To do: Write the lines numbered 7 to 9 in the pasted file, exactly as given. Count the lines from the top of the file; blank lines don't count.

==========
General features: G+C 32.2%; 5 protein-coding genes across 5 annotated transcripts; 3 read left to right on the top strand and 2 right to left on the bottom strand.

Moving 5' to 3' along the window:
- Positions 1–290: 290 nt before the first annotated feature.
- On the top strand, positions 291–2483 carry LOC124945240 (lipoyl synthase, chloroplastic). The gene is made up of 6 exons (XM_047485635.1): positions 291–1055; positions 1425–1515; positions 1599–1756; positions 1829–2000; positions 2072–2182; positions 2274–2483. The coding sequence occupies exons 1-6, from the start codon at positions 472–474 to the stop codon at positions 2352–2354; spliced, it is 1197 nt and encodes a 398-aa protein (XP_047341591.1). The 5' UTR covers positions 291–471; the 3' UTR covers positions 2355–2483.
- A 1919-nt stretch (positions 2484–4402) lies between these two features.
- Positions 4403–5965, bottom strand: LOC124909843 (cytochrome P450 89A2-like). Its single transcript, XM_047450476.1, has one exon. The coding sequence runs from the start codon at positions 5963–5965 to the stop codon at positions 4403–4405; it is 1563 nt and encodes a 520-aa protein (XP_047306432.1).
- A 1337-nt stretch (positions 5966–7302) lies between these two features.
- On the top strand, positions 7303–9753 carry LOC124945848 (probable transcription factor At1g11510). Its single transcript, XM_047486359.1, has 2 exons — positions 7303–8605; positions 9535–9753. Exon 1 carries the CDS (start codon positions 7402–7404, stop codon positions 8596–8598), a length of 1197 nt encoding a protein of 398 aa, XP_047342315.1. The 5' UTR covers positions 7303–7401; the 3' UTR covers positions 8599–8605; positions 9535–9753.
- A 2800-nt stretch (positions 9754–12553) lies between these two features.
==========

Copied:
- A 1337-nt stretch (positions 5966–7302) lies between these two features.
- On the top strand, positions 7303–9753 carry LOC124945848 (probable transcription factor At1g11510). Its single transcript, XM_047486359.1, has 2 exons — positions 7303–8605; positions 9535–9753. Exon 1 carries the CDS (start codon positions 7402–7404, stop codon positions 8596–8598), a length of 1197 nt encoding a protein of 398 aa, XP_047342315.1. The 5' UTR covers positions 7303–7401; the 3' UTR covers positions 8599–8605; positions 9535–9753.
- A 2800-nt stretch (positions 9754–12553) lies between these two features.